Richard M. Nixon


What case did Nixon lose before the U.S. Supreme Court on executive privilege?

In United States v. Nixon (1974), the U.S. Supreme Court unanimously ruled eight to zero that President Nixon did not have an executive privilege to ignore a subpoena from the Watergate special prosecutor to turn over the tapes. Nixon had installed an extensive audio taping system in the White House. The special prosecutor Leon Jaworksi proceeded to indict several individuals. Nixon refused to turn over the tapes, but would provide edited transcripts of numerous tapes. Nixon claimed that as president he did not have to turn over the tapes. The Supreme Court disagreed:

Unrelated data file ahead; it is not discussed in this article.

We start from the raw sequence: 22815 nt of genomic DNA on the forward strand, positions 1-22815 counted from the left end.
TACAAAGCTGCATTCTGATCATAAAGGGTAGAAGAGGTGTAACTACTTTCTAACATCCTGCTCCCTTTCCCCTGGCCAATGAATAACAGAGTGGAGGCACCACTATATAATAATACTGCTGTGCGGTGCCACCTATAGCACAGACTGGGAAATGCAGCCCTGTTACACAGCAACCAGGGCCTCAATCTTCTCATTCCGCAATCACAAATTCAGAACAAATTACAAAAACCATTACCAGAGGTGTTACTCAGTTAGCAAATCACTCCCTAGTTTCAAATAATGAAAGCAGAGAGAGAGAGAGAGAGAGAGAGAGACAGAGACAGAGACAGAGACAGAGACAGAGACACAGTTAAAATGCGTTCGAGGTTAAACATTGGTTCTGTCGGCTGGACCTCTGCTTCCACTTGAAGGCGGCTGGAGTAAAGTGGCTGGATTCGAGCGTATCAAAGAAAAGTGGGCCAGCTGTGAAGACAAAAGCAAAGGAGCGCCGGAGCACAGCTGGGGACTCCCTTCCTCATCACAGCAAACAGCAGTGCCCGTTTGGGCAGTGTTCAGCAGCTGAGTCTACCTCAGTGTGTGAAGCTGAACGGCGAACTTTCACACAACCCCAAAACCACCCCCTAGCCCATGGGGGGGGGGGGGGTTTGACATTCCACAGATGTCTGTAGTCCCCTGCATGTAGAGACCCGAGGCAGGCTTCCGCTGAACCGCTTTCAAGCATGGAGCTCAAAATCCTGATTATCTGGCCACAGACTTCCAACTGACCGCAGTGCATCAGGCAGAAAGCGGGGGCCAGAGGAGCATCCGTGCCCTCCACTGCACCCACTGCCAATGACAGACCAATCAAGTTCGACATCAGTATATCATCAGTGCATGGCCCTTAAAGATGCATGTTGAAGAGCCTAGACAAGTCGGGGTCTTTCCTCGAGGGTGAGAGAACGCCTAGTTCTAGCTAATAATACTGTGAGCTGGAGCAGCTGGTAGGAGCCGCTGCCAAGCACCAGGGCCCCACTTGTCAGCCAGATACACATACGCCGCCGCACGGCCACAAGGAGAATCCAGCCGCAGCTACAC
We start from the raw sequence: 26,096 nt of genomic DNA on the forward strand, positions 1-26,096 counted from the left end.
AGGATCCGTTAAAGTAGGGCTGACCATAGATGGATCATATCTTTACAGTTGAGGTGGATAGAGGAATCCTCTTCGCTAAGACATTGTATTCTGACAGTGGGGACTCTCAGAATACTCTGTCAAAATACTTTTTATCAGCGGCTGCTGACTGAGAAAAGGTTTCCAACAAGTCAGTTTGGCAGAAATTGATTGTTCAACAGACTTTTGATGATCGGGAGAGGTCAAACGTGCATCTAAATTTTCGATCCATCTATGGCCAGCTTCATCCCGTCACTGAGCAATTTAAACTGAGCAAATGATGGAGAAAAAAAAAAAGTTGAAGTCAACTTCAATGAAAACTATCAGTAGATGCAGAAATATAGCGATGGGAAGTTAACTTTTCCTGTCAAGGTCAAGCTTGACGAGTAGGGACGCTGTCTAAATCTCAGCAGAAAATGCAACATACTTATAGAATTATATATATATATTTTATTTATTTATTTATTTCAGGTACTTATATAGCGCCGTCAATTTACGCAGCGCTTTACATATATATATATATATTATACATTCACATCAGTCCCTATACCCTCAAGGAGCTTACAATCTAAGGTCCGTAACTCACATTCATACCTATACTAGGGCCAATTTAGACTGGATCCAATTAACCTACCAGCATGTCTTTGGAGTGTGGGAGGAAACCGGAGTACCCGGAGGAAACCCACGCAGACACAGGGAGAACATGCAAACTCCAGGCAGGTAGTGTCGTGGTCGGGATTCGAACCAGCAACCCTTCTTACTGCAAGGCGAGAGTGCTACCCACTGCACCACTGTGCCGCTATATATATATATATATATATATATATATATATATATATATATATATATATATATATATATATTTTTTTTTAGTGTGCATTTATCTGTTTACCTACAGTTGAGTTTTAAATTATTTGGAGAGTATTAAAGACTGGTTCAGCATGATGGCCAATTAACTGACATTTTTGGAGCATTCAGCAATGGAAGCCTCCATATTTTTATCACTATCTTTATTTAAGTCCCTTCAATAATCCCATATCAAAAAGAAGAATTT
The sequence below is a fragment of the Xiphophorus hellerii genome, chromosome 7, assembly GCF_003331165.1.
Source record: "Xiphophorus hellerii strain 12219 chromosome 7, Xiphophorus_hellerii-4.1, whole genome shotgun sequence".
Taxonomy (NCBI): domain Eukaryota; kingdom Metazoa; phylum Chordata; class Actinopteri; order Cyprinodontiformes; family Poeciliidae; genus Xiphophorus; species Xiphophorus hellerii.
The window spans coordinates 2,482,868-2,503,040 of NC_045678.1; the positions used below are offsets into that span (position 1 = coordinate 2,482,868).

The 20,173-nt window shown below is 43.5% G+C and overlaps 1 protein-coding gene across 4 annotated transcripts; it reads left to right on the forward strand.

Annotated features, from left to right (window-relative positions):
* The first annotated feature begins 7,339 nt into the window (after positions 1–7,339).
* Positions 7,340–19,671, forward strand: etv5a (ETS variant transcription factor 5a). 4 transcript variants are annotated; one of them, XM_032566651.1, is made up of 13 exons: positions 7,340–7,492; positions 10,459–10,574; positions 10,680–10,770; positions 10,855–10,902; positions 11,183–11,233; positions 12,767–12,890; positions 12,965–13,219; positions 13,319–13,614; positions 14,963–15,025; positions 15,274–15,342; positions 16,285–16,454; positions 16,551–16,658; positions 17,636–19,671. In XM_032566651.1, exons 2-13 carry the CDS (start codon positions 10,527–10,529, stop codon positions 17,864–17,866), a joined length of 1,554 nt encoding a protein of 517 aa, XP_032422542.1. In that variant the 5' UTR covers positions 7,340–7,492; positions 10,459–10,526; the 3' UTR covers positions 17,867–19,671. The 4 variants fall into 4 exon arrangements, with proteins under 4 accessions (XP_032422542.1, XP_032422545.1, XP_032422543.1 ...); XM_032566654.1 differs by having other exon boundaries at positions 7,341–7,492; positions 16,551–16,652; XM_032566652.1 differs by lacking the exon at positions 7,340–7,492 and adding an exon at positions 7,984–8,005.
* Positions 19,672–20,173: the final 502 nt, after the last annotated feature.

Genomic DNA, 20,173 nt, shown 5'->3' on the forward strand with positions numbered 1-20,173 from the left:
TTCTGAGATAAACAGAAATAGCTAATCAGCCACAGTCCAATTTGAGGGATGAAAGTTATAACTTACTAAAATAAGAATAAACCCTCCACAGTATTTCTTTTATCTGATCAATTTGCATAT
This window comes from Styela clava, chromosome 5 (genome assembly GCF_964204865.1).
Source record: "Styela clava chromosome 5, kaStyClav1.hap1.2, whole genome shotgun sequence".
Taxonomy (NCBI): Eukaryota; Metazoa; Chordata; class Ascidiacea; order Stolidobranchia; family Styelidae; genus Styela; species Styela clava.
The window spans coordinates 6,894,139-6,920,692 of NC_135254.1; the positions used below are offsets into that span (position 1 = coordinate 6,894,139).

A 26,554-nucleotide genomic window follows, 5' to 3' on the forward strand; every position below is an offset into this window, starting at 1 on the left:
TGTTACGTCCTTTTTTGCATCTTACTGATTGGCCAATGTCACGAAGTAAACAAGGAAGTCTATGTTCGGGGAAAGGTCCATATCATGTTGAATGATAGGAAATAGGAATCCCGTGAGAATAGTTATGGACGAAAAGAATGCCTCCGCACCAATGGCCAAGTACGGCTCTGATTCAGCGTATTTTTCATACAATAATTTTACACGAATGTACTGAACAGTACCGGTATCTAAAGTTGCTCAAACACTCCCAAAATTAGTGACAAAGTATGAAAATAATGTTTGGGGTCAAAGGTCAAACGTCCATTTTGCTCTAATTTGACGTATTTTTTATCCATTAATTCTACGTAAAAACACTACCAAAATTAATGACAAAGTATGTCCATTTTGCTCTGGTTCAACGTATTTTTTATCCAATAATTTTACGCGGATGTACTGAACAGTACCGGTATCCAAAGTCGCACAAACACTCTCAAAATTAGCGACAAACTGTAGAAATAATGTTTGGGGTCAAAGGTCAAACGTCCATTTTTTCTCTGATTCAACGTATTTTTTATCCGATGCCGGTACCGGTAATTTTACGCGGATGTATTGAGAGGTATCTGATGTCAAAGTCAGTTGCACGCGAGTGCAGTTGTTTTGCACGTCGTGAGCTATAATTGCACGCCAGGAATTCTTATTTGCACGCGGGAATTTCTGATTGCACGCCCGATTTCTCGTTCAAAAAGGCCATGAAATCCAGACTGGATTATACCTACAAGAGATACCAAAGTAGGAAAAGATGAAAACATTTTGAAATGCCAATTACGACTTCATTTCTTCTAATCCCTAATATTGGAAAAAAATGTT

The President’s need for complete candor and objectivity from advisers calls for great deference from the courts. However, when the privilege depends solely on the broad, undifferentiated claim of public interest in the confidentiality of such conversations, a confrontation with other values arises. Absent a claim of need to protect military, diplomatic, or sensitive national security secrets, we find it difficult to accept the argument that even the very important interest in confidentiality of Presidential communications is significantly diminished by production of such material for in camera inspection with all the protection that a district court will be obliged to provide….

To read the Art. II powers of the President as providing an absolute privilege as against a subpoena essential to enforcement of criminal statutes on no more than a generalized claim of the public interest in confidentiality of nonmilitary and nondiplomatic discussions would upset the constitutional balance of “a workable government” and gravely impair the role of the courts under Art. III.


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